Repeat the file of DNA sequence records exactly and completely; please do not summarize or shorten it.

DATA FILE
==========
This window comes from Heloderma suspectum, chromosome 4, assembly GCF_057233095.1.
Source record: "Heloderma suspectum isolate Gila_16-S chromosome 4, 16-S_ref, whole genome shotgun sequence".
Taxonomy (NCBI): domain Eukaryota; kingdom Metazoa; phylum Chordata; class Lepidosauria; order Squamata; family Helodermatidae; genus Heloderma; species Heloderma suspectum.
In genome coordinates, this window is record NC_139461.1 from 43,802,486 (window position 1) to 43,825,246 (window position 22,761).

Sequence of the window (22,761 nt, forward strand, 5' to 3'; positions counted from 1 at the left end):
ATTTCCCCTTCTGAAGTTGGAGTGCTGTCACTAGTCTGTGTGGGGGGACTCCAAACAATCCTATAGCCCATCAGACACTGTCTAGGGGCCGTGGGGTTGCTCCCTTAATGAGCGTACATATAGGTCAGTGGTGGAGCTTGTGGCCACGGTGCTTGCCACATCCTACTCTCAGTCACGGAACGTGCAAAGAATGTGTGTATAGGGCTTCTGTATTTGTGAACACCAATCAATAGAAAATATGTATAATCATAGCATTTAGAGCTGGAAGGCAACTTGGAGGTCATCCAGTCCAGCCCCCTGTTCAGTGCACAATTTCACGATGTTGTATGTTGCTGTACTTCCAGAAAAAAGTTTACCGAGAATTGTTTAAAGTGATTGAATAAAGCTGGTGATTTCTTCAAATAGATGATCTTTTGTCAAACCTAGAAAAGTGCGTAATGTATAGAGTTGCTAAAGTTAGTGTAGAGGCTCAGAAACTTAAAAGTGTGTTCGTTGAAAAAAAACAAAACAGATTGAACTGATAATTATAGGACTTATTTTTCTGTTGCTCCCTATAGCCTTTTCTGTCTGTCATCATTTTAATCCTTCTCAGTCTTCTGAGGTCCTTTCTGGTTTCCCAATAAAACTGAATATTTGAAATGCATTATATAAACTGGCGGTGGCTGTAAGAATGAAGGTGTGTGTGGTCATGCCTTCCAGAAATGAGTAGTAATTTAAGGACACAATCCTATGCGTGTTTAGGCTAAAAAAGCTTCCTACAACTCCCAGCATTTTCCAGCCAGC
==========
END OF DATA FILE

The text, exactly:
This window comes from Heloderma suspectum, chromosome 4, assembly GCF_057233095.1.
Source record: "Heloderma suspectum isolate Gila_16-S chromosome 4, 16-S_ref, whole genome shotgun sequence".
Taxonomy (NCBI): domain Eukaryota; kingdom Metazoa; phylum Chordata; class Lepidosauria; order Squamata; family Helodermatidae; genus Heloderma; species Heloderma suspectum.
In genome coordinates, this window is record NC_139461.1 from 43,802,486 (window position 1) to 43,825,246 (window position 22,761).

Sequence of the window (22,761 nt, forward strand, 5' to 3'; positions counted from 1 at the left end):
ATTTCCCCTTCTGAAGTTGGAGTGCTGTCACTAGTCTGTGTGGGGGGACTCCAAACAATCCTATAGCCCATCAGACACTGTCTAGGGGCCGTGGGGTTGCTCCCTTAATGAGCGTACATATAGGTCAGTGGTGGAGCTTGTGGCCACGGTGCTTGCCACATCCTACTCTCAGTCACGGAACGTGCAAAGAATGTGTGTATAGGGCTTCTGTATTTGTGAACACCAATCAATAGAAAATATGTATAATCATAGCATTTAGAGCTGGAAGGCAACTTGGAGGTCATCCAGTCCAGCCCCCTGTTCAGTGCACAATTTCACGATGTTGTATGTTGCTGTACTTCCAGAAAAAAGTTTACCGAGAATTGTTTAAAGTGATTGAATAAAGCTGGTGATTTCTTCAAATAGATGATCTTTTGTCAAACCTAGAAAAGTGCGTAATGTATAGAGTTGCTAAAGTTAGTGTAGAGGCTCAGAAACTTAAAAGTGTGTTCGTTGAAAAAAAACAAAACAGATTGAACTGATAATTATAGGACTTATTTTTCTGTTGCTCCCTATAGCCTTTTCTGTCTGTCATCATTTTAATCCTTCTCAGTCTTCTGAGGTCCTTTCTGGTTTCCCAATAAAACTGAATATTTGAAATGCATTATATAAACTGGCGGTGGCTGTAAGAATGAAGGTGTGTGTGGTCATGCCTTCCAGAAATGAGTAGTAATTTAAGGACACAATCCTATGCGTGTTTAGGCTAAAAAAGCTTCCTACAACTCCCAGCATTTTCCAGCCAGC